First, we classified the values of the NPQ and ODI into tertiles (low: ODI <0.19 and NPQ <0.25; medium: 0.19≤ODI<0.24 and 0.25≤NPQ<0.34; and high: ODI ≥0.24 and NPQ ≥0.34). To test the differences in the categorical variables according to the NPQ or ODI results, the χ2 test or Fisher’s exact test was used if the cell number was <5, while analysis of variance (ANOVA) was used for continuous variables. Independent associations of occupational variables with the NPQ or ODI tertiles were analysed using multinomial logistic or linear regression models in the total participants and stratified by sex, because significant interactions between sex and the occupational variables were observed in the present study. The results are presented as ORs with 95% CIs. A sensitivity analysis was conducted by including participants with missing variables, encoded as the mean for continuous variables and mode for categorical variables. All statistical analyses were conducted with IBM SPSS 20.0 (IBM Corp, New York, USA). Statistical significance was defined as p<0.05.
The characteristics of the participants are shown in table 1. The mean age was 29.1±6.8 years. The point prevalence rates of NP and LBP (mild to severe levels of pain) were 86.3% and 75.5%, respectively; 71.5% of participants reported both NP and LBP. The differences in sex, marital status, history of neck injury and office temperature among the NPQ tertiles were significant (p<0.05). Similarly, the differences in marital status, history of low back injury, office temperature and location of the computer monitor significantly differed among the ODI tertiles (p<0.05).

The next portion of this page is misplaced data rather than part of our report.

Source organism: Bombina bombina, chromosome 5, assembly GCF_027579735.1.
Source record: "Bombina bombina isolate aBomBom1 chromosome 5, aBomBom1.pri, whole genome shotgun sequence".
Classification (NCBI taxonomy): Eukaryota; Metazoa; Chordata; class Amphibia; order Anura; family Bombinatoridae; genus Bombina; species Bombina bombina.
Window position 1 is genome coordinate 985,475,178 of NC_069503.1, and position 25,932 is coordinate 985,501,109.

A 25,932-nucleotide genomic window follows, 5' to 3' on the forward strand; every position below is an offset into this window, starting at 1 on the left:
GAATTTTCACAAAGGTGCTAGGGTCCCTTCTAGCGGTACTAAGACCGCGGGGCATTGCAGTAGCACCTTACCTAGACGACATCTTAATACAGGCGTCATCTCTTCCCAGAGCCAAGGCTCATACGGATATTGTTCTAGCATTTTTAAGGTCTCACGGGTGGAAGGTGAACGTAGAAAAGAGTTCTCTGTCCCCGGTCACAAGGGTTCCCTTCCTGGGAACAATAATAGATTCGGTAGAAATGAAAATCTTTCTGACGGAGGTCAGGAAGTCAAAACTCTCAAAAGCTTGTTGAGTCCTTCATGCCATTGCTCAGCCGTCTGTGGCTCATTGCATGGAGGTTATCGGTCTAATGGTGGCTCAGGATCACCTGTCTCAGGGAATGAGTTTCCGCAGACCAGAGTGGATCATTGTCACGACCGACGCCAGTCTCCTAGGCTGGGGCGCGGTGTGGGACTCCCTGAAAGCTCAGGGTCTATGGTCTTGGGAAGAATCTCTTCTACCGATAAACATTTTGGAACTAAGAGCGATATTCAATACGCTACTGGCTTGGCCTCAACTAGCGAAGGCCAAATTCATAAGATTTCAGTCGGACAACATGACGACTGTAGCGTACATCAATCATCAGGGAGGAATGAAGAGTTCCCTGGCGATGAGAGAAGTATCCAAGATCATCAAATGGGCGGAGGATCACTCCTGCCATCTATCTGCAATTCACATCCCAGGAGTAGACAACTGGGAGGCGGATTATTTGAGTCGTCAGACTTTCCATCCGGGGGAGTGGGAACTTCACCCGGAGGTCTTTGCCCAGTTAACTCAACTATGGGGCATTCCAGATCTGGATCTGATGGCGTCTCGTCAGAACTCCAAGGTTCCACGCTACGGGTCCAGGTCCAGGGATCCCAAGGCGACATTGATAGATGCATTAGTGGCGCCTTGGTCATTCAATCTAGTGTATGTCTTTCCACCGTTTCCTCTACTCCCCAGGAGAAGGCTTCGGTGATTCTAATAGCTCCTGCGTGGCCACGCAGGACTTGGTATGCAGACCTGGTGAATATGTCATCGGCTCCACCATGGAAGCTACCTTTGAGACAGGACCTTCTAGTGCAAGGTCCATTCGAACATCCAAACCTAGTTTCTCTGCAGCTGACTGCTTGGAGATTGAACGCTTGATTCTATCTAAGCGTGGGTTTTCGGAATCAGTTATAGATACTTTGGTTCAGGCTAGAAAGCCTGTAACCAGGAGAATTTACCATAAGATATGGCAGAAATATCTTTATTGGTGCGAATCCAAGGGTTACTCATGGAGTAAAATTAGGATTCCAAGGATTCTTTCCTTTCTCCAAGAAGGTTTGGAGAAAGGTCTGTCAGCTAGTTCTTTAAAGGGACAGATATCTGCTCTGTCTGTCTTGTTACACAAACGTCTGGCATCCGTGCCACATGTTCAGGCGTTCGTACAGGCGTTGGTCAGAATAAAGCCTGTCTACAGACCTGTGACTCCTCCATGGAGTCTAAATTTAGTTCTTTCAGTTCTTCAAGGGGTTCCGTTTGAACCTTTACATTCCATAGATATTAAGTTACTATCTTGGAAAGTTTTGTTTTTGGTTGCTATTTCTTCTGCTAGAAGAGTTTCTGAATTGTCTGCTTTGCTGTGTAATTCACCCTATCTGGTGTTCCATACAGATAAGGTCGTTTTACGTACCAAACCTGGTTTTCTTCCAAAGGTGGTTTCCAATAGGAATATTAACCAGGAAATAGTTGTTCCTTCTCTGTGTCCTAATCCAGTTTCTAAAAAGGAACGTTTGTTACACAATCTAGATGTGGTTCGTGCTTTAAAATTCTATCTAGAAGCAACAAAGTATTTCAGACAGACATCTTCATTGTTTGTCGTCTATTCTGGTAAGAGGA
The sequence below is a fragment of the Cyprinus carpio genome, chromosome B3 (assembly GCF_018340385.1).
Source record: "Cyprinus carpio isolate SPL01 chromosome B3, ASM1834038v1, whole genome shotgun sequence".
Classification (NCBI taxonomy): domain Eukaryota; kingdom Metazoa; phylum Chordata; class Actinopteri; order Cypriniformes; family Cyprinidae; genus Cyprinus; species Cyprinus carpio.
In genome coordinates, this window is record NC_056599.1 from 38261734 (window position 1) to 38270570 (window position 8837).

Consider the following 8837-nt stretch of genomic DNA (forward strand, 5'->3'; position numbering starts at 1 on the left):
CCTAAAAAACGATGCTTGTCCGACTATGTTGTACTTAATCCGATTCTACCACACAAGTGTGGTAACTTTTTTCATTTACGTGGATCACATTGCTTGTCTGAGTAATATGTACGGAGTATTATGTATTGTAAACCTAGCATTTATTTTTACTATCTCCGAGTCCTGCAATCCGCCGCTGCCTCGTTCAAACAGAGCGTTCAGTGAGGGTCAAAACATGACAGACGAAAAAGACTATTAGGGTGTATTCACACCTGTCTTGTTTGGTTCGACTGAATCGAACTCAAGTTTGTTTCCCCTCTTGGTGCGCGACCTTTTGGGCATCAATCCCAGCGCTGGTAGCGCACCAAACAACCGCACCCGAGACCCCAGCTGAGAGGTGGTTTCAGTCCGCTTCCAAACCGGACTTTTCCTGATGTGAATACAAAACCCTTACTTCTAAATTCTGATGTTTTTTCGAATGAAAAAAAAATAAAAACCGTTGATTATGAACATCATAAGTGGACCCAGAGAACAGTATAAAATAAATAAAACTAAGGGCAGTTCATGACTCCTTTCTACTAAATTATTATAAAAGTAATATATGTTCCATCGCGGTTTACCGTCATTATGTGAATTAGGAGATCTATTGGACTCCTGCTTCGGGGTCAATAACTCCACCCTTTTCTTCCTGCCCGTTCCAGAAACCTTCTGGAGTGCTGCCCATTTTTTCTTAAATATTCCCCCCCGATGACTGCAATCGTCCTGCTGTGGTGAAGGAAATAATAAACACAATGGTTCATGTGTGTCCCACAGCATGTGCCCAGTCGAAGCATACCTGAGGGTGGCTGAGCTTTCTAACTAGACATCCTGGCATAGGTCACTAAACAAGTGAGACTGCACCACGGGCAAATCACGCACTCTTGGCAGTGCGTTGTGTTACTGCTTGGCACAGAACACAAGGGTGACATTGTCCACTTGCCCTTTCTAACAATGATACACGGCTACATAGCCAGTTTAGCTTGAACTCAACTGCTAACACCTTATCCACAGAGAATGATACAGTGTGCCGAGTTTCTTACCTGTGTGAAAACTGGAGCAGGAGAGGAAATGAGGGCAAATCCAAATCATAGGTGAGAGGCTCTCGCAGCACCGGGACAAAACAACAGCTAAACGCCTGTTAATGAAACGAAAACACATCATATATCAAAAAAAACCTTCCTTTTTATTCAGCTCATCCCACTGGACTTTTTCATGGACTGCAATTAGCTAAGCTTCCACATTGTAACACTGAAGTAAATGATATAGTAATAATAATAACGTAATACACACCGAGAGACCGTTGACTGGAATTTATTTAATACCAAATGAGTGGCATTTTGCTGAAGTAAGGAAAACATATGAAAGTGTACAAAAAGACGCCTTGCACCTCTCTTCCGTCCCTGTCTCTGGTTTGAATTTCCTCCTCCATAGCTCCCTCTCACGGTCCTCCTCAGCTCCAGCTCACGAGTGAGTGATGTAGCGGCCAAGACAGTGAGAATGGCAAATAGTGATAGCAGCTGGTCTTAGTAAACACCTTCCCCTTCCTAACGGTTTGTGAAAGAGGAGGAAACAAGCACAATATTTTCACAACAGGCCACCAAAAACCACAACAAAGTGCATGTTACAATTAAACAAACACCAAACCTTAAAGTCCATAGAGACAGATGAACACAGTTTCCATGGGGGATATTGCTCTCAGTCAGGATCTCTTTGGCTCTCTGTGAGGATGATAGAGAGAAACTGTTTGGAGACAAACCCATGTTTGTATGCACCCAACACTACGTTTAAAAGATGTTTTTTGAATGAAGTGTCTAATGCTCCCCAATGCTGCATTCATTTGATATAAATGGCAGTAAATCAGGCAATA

Table 2 shows the results of the multinomial logistic and linear regression analyses of individual and occupational factors related to NP. Among the total participants, compared with the low NPQ tertile, office work duration ≥5 years, sex, history of neck injury, and having the computer monitor not located in front (ie, on the right or left side of the operator) were significantly associated with the high NPQ tertile after adjusting for age, BMI, education and marital status. Significant linear associations of NP (as a continuous variable) with female sex, neck injury, cold office temperature and the computer monitor not located in front were also observed (p<0.05). Among the male participants, no significant associations were observed between occupational factors and the NPQ tertiles in the linear regression model, except for neck injury. Among the females participants, having the computer monitor not located in front and cold office temperature were significant risk factors for both the medium and high NPQ tertiles, while office work duration ≥5 years (vs <5 years) was a significant risk factor for the medium, but not the high, NPQ tertile (p>0.05).